The Cars guitarist Elliot Easton once said that the band jokingly considered naming their debut album The Cars' Greatest Hits. But here's the thing: it's not terribly far off the mark. When it was released in 1978, that self-titled record was some of the most unique rock and roll in America, combining strutting power pop, sizzling guitar solos, shimmering synthesizers and the unique vocal tag team of frontman/principal songwriter Ric Ocasek (whose nervous vocal hiccup recalled Buddy Holly) and bassist Benjamin Orr.
All nine tracks on The Cars are unquestionable winners, but here's five we can't live without.
"Good Times Roll": The album's opening track is ostensibly a bit of a wink at rock and roll's basest fun-and-free stereotypes. ("Let them brush your rock and roll hair"? Okay, sure.) But then, after the pumping guitar riff and synth warbles, producer Roy Thomas Baker - who helped Queen find their distinctive, layered sound - unleashes what feels like dozens of vocal harmonies on the title line, simultaneously blowing the listener away and reeling them in for more. It was a move that, originally, Ocasek had second thoughts about. "I told Roy that I thought it was way, way too much," he later admitted in an interview. "But you know, it grew on me later and it sounded so smooth. It was a nice process to do it because Roy, you know, was fortunate enough to have a 40-track machine...so he could do layering of vocals a lot."
"My Best Friend's Girl": The Cars' second track and second single (reaching the Top 5 in the U.K.) was a prime example of the group's ability to connect classic rock ideas to the sounds of the present. "Nothing in that song happened to me personally," Ocasek said. "I just figured having a girlfriend stolen was probably something that happened to a lot of people." This song got people amped up in the band's native Boston before it was even properly recorded; Ocasek gave demo tapes to local radio station WBCN, and the phone lines were flooded as a result.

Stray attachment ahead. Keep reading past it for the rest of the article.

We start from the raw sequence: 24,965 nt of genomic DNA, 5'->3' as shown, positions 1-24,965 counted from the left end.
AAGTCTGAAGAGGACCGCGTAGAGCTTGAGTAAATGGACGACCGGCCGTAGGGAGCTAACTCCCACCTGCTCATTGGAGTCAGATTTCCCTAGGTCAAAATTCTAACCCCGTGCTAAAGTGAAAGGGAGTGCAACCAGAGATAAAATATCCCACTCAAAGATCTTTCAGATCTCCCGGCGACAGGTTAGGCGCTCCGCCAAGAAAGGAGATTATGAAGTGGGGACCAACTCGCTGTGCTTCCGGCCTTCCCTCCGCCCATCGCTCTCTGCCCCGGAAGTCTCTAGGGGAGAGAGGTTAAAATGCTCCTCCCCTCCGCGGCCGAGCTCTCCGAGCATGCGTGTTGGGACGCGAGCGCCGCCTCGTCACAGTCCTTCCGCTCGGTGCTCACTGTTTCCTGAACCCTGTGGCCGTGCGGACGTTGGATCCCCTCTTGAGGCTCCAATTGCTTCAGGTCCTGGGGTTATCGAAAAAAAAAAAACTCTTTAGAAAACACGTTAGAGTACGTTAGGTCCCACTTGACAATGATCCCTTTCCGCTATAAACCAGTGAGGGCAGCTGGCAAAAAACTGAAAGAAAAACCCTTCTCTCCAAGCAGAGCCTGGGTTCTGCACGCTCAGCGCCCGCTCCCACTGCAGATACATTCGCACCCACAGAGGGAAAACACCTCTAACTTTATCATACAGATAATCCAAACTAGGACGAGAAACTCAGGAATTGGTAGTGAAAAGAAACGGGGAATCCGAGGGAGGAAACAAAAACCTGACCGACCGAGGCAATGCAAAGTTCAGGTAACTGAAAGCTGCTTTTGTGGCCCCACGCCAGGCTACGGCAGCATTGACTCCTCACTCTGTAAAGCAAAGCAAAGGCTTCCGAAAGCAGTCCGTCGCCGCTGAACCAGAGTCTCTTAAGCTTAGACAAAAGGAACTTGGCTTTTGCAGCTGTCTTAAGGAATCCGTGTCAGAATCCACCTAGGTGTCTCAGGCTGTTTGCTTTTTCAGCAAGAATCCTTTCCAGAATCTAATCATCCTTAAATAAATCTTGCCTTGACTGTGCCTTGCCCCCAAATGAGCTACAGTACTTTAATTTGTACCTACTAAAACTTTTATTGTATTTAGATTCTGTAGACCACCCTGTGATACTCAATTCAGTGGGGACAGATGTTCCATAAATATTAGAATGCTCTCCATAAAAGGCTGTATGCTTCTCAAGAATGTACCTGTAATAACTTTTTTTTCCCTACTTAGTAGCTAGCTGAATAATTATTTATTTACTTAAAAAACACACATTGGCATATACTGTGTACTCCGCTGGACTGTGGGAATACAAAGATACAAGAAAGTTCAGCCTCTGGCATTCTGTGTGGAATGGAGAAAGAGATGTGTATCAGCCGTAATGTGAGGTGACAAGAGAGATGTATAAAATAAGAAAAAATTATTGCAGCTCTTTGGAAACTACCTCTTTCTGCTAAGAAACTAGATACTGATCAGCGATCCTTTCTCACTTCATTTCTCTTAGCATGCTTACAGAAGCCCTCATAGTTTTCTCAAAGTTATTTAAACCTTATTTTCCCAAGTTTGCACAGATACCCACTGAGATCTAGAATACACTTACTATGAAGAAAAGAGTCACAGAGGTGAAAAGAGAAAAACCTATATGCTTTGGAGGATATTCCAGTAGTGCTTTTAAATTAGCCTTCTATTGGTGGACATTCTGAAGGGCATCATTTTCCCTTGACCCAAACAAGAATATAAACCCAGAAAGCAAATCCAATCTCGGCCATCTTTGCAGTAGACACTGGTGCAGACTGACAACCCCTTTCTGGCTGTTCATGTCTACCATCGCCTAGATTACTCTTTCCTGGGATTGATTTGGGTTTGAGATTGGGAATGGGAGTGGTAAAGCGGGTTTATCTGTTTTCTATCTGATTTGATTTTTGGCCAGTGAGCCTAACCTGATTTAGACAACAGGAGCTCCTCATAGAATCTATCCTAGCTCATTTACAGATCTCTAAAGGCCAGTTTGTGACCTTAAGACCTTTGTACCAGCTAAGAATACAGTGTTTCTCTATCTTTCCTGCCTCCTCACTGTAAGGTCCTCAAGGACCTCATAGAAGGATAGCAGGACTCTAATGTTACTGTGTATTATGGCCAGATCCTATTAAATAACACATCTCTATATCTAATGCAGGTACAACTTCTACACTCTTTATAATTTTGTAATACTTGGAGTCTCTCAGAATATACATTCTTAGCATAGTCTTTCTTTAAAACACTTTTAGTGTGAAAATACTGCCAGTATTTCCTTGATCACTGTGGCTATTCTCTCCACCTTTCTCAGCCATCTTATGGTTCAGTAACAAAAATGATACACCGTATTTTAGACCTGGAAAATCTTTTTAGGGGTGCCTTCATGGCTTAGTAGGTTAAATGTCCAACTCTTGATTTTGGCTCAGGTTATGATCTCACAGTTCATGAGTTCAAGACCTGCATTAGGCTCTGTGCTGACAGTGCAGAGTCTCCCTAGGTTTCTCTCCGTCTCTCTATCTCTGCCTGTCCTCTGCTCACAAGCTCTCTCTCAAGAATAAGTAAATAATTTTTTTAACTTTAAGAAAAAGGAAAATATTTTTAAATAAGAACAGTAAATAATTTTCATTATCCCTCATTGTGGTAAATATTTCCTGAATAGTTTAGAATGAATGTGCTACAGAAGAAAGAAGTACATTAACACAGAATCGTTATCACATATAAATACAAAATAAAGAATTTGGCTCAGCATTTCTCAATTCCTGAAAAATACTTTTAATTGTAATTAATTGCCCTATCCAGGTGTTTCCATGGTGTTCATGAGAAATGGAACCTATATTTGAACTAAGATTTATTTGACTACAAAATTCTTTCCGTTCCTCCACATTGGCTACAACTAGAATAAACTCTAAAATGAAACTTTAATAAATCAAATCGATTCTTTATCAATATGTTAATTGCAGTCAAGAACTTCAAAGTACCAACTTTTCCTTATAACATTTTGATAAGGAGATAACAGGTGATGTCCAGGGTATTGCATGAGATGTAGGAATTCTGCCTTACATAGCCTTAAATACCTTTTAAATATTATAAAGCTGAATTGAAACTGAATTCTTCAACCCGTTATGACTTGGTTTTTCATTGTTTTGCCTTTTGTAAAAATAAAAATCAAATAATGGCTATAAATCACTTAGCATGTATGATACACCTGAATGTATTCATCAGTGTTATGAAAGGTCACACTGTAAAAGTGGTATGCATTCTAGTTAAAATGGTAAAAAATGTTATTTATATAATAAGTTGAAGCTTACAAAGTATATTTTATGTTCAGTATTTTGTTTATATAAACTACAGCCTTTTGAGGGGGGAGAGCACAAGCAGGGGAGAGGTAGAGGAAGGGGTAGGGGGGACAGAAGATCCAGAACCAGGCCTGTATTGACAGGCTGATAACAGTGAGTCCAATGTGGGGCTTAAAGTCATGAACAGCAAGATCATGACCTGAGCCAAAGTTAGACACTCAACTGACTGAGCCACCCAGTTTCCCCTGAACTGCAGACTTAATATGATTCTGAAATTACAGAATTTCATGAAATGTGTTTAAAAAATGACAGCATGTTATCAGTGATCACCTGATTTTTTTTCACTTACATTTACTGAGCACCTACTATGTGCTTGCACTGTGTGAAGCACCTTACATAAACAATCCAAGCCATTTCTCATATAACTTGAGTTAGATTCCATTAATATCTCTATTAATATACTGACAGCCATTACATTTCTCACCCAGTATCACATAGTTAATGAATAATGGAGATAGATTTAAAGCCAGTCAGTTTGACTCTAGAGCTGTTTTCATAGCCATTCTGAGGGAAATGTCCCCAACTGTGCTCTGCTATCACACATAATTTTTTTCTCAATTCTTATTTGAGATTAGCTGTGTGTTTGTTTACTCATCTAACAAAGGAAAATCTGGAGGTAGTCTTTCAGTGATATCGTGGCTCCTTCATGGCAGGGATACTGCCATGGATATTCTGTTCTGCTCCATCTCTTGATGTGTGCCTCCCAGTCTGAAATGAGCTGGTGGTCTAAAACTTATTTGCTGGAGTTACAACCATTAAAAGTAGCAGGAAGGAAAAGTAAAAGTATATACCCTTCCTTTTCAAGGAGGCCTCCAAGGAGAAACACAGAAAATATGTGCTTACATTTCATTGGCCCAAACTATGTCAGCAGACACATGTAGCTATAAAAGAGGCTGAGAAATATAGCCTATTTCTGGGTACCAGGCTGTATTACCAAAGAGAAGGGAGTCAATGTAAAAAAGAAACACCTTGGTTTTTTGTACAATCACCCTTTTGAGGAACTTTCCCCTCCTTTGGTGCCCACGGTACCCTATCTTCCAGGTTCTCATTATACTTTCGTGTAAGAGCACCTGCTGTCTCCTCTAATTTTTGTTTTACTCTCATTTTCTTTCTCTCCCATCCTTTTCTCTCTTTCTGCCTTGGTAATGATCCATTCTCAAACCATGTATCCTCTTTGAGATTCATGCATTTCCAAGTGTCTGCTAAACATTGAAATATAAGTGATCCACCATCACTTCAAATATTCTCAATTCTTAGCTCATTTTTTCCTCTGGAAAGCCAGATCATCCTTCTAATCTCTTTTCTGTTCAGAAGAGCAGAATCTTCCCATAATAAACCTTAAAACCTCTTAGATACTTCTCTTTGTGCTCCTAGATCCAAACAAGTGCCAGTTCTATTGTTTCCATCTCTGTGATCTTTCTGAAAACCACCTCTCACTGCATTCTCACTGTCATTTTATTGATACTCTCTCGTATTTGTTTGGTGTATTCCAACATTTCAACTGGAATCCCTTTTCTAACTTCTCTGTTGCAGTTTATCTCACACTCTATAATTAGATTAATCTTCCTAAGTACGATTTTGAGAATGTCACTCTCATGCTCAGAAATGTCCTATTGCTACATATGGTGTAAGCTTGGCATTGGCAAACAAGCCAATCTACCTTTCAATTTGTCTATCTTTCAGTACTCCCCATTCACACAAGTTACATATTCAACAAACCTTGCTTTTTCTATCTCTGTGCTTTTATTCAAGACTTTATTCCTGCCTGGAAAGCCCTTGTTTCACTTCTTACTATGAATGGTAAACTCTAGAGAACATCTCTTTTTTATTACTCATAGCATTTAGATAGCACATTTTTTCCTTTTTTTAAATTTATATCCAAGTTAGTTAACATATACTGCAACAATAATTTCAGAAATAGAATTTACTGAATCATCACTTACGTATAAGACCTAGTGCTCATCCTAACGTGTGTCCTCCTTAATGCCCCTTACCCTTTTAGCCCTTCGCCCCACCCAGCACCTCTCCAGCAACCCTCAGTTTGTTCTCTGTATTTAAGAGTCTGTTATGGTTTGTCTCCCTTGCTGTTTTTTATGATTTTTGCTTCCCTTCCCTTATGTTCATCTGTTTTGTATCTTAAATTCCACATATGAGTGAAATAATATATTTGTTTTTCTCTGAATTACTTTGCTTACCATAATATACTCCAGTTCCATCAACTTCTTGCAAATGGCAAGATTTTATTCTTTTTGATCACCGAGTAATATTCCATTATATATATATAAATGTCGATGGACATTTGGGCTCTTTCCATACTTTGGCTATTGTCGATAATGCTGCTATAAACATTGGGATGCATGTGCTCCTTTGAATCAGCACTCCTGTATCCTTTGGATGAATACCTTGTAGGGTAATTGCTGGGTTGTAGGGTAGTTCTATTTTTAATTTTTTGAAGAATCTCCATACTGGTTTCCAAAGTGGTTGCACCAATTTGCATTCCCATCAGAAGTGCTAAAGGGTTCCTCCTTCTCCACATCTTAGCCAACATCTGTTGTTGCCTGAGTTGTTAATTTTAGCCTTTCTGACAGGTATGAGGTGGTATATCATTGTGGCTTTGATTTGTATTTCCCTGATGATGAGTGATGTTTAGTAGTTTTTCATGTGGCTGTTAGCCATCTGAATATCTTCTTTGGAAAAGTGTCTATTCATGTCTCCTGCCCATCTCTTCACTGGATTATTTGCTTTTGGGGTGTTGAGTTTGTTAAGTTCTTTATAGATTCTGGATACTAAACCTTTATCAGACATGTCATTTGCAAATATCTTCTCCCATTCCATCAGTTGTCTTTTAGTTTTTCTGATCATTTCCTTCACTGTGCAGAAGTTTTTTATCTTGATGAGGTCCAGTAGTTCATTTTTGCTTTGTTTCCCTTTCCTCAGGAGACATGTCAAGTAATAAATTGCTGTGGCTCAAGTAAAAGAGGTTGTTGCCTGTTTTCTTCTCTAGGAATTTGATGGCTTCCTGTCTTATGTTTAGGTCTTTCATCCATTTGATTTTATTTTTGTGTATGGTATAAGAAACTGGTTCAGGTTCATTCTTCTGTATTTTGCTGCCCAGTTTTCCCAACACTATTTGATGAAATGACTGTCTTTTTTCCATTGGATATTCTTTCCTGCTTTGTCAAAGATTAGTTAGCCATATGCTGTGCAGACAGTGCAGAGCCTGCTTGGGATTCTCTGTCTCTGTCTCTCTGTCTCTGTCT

"Just What I Needed": But if you lived outside of Beantown, this is likely the first Cars song you heard. The band's debut single - a Top 40 hit on both sides of the Atlantic - was one of four on the record sung by Orr, and his cool-but-lovestruck delivery pairs perfectly with Easton's guitar and Greg Hawkes' iconic synthesizer riffs. "That's pretty cool. It's got something sort of unique about it, its, like, nice and concise and...fairly short pop song format," Hawkes recalled upon hearing it the first time. That's one way of putting it; another way is that it totally rocks.
"You're All I've Got Tonight": From the top of David Robinson's flanged opening drums to the harmonies packed into the chorus, this is what Easton meant by that The Cars' Greatest Hits comment. It at once sounds familiar and reassuring to bop along to, and yet in 1978 there was nothing else quite like it.
"Moving in Stereo": That synth whine at the top, Orr's haunting and expressive vocal panning across the song (making the title of the track quite literal!), the eight-note synth riff: "Moving in Stereo" made the influence of The Cars' sound plain. Of course, it's one of the band's best-known deep cuts thanks to its use in a, uh, pivotal fantasy sequence in the '80s teen comedy classic Fast Times At Ridgemont High. (We'd put the song below, but it's not what you would call safe for work.)